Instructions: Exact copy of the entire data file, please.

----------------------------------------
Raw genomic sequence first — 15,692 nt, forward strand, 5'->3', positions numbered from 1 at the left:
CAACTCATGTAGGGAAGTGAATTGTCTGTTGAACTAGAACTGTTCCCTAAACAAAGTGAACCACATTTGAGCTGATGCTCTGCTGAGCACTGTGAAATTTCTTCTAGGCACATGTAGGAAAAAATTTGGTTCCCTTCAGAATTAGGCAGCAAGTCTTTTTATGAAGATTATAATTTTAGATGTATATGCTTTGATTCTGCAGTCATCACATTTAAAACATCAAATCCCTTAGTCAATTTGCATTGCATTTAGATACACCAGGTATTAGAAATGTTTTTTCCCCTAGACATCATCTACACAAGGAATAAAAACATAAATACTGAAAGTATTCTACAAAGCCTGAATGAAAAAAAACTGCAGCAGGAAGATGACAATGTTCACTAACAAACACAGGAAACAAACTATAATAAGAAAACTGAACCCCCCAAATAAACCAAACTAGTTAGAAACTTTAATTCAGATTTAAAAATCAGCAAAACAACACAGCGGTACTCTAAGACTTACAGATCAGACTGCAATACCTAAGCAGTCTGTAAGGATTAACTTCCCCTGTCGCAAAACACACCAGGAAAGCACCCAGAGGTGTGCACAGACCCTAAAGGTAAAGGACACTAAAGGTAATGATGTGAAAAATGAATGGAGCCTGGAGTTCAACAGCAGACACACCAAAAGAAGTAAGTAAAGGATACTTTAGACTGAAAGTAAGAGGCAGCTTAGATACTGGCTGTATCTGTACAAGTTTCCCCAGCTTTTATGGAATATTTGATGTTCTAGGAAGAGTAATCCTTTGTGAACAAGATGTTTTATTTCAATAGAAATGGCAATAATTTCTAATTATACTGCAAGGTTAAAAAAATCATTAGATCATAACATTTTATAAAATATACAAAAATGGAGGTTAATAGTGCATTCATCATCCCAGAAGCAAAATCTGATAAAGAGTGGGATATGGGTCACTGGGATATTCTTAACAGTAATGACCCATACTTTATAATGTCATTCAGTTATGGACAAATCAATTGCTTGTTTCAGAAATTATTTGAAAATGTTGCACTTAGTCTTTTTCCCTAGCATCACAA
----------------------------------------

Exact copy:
Raw genomic sequence first — 15,692 nt, forward strand, 5'->3', positions numbered from 1 at the left:
CAACTCATGTAGGGAAGTGAATTGTCTGTTGAACTAGAACTGTTCCCTAAACAAAGTGAACCACATTTGAGCTGATGCTCTGCTGAGCACTGTGAAATTTCTTCTAGGCACATGTAGGAAAAAATTTGGTTCCCTTCAGAATTAGGCAGCAAGTCTTTTTATGAAGATTATAATTTTAGATGTATATGCTTTGATTCTGCAGTCATCACATTTAAAACATCAAATCCCTTAGTCAATTTGCATTGCATTTAGATACACCAGGTATTAGAAATGTTTTTTCCCCTAGACATCATCTACACAAGGAATAAAAACATAAATACTGAAAGTATTCTACAAAGCCTGAATGAAAAAAAACTGCAGCAGGAAGATGACAATGTTCACTAACAAACACAGGAAACAAACTATAATAAGAAAACTGAACCCCCCAAATAAACCAAACTAGTTAGAAACTTTAATTCAGATTTAAAAATCAGCAAAACAACACAGCGGTACTCTAAGACTTACAGATCAGACTGCAATACCTAAGCAGTCTGTAAGGATTAACTTCCCCTGTCGCAAAACACACCAGGAAAGCACCCAGAGGTGTGCACAGACCCTAAAGGTAAAGGACACTAAAGGTAATGATGTGAAAAATGAATGGAGCCTGGAGTTCAACAGCAGACACACCAAAAGAAGTAAGTAAAGGATACTTTAGACTGAAAGTAAGAGGCAGCTTAGATACTGGCTGTATCTGTACAAGTTTCCCCAGCTTTTATGGAATATTTGATGTTCTAGGAAGAGTAATCCTTTGTGAACAAGATGTTTTATTTCAATAGAAATGGCAATAATTTCTAATTATACTGCAAGGTTAAAAAAATCATTAGATCATAACATTTTATAAAATATACAAAAATGGAGGTTAATAGTGCATTCATCATCCCAGAAGCAAAATCTGATAAAGAGTGGGATATGGGTCACTGGGATATTCTTAACAGTAATGACCCATACTTTATAATGTCATTCAGTTATGGACAAATCAATTGCTTGTTTCAGAAATTATTTGAAAATGTTGCACTTAGTCTTTTTCCCTAGCATCACAA